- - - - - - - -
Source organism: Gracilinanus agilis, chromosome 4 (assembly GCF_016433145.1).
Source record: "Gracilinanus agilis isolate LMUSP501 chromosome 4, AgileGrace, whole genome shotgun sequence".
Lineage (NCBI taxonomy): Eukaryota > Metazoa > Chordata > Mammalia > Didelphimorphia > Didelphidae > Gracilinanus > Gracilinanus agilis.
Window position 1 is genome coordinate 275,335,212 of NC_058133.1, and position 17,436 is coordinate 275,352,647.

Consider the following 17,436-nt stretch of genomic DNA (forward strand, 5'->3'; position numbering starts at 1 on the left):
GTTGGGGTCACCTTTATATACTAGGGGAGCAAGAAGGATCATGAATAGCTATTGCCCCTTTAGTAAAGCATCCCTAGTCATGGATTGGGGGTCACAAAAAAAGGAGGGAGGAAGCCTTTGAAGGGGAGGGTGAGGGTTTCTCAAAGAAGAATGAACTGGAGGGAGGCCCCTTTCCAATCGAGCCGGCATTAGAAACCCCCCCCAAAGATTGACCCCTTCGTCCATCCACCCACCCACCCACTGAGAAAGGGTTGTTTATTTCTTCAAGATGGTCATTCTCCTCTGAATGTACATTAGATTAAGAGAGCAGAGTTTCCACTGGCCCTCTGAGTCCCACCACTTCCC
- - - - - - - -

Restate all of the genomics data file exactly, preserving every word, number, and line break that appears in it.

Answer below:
Source organism: Gracilinanus agilis, chromosome 4 (assembly GCF_016433145.1).
Source record: "Gracilinanus agilis isolate LMUSP501 chromosome 4, AgileGrace, whole genome shotgun sequence".
Lineage (NCBI taxonomy): Eukaryota > Metazoa > Chordata > Mammalia > Didelphimorphia > Didelphidae > Gracilinanus > Gracilinanus agilis.
Window position 1 is genome coordinate 275,335,212 of NC_058133.1, and position 17,436 is coordinate 275,352,647.

Consider the following 17,436-nt stretch of genomic DNA (forward strand, 5'->3'; position numbering starts at 1 on the left):
GTTGGGGTCACCTTTATATACTAGGGGAGCAAGAAGGATCATGAATAGCTATTGCCCCTTTAGTAAAGCATCCCTAGTCATGGATTGGGGGTCACAAAAAAAGGAGGGAGGAAGCCTTTGAAGGGGAGGGTGAGGGTTTCTCAAAGAAGAATGAACTGGAGGGAGGCCCCTTTCCAATCGAGCCGGCATTAGAAACCCCCCCCAAAGATTGACCCCTTCGTCCATCCACCCACCCACCCACTGAGAAAGGGTTGTTTATTTCTTCAAGATGGTCATTCTCCTCTGAATGTACATTAGATTAAGAGAGCAGAGTTTCCACTGGCCCTCTGAGTCCCACCACTTCCC